Although there is widespread belief that cruise departures from U.S. ports are forbidden, there are quite a few small-ship operators eager to change that narrative. Chief among them is American Cruise Lines (ACL), which is the first cruise line to resume ocean cruises domestically in the past year.
The line has been sailing coastal U.S. cruises for more than a month, with the launch of its 100-passenger Independence from Florida on March 13.
ACL, which has the largest fleet of U.S.-registered cruise ships in the country, is scheduled to have its full 13-ship fleet sailing by this summer. The line is already offering cruises on the East Coast and the Mississippi, Columbia and Snake rivers and will soon launch in Alaska and Puget Sound.
Along with other small-ship operators in the U.S., it is able to sail in the U.S. under the CDC's cruise restrictions because its ships are U.S.-flagged and accommodate fewer than 200 passengers.
CEO Charles Robertson said the line has benefitted from a surge in demand for domestic trips, pushing the company's bookings to record levels this year.
"Small ships and close-to-home routes have never been more popular," he said. "As domestic travel takes off, people are realizing there is so much to explore in the U.S. We visit 30 states, and as [passengers] find us, they realize we have something they've always wanted to do and didn't realize cruising is an option."
For example, he said, people looking to visit Maine might not have previously realized you can take a cruise there, adding that the same thing is happening in Washington, D.C., where, in 2018, ACL was the first cruise line in 60 years to dock there, and it continues to do so.
"Taking a cruise to Washington, D.C., isn't something that enters most peoples' minds," Robertson said. "But if they look at how they can best see Washington, we're suddenly a very appealing option."
The top deck of an American Cruise Lines coastal cruise ship, the American Constitution.
Ted Blank, with Travel Leaders in Woodbury, Minn., is also experiencing a rise in domestic cruise bookings.
"Folks who had hoped to go to Europe are looking at domestic river cruises, coastal cruises and small-ship Alaska cruises as a good alternative this year," he said.
For example, he just booked an ACL Columbia River cruise for a couple to replace a British Isles cruise they had planned.
"I think people are just surprised at the breadth of [domestic] itineraries that are offered," Blank said. "You can cruise to Martha's Vineyard, Bar Harbor and some of the cute New England places. There's an Intracoastal Waterway cruise in South Carolina. I'd absolutely suggest those to folks."
Blank said he expects the pickup for all domestic itineraries to continue next year because of discussions taking place with clients now.
"This has allowed us to have those conversations," he said. "As time goes on, we'll see more and more interest in those because we've had the opportunity to talk about them. Even if folks didn't decide to do that this year, it's a good seed to plant."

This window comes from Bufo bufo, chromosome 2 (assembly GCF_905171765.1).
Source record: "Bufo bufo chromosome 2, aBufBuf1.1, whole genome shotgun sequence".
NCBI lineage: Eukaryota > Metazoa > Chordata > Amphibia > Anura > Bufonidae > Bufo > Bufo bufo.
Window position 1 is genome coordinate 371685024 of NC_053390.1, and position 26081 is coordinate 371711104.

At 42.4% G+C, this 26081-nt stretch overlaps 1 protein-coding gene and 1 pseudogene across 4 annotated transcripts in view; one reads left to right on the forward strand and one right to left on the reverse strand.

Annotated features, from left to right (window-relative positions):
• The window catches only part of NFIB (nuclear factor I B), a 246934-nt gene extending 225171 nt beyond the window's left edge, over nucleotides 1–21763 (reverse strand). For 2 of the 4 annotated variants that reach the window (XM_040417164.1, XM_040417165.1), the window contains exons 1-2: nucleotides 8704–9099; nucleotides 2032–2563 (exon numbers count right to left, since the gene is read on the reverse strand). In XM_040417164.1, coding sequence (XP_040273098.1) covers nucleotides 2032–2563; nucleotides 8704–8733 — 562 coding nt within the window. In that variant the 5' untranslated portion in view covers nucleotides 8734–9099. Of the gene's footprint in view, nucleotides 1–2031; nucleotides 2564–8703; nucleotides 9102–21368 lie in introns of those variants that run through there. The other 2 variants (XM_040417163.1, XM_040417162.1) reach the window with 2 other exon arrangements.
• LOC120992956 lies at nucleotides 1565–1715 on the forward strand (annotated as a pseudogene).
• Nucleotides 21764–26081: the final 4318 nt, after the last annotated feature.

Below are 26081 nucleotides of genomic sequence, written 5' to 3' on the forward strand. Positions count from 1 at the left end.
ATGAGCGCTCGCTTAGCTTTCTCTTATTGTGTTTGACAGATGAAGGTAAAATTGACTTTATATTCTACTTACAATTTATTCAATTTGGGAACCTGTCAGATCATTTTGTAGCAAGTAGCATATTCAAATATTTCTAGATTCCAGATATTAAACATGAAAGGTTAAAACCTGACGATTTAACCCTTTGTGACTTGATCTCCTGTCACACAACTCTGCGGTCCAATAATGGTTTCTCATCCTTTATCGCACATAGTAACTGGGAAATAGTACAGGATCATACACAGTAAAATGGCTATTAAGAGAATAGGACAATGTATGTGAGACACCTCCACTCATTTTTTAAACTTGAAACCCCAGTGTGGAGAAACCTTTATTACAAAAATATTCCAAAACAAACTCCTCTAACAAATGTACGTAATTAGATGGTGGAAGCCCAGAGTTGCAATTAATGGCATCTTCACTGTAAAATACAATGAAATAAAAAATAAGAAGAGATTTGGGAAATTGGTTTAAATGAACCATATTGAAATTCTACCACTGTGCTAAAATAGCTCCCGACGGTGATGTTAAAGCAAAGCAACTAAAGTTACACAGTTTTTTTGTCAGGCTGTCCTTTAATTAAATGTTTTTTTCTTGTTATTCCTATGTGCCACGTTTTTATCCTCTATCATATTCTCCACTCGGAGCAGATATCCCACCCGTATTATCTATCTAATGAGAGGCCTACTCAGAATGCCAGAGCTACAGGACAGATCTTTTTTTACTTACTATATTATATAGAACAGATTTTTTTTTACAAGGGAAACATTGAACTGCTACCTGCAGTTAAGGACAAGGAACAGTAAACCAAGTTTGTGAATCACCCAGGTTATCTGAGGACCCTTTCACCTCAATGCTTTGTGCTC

Robertson said that American Cruise Lines has gotten "fantastic interest" from advisors this year for offering so many domestic options and newbuild ships with the modern amenities that their clients are accustomed to from cruising abroad on modern ships.
"And now, they're able to offer a very similar product that's close to home," he said. "Our ships have all the same amenities and luxuries that people have come to expect in global travel but that previously wasn't available in this country. So it's a very seamless transition into those products. That's where we really found this nice growth with the travel advisor community."
Ports and protocols
Preparing to launch 13 ships out of 65 domestic ports was no easy feat. Robertson said that ACL worked very closely with each port of call to tailor its operating plan so they are comfortable with the line's return.
"We have such close relationships with the communities and provide such an immersive experience that we need them to be comfortable with our operations," he said. "We want them to continue to welcome us once we get past the pandemic. Barging in right now would really not be welcome."
It has resulted in a patchwork of protocols.
"It changes a little depending on the region, each state is a little different and has different requirements and preferences. We're reopening as we're able to work with each one," he said. "It's going very well and has allowed us to find this unique ability to operate right now."
ACL does not have a fleetwide vaccine mandate but rather tailors that requirement to the specific destinations it calls in. He said the line will likely require it in Washington state and Alaska but does not on its East Coast cruises. However, it strongly recommends people be vaccinated, suggesting they move their cruise to a later date if they aren't.
The majority of passengers are vaccinated, Robertson said.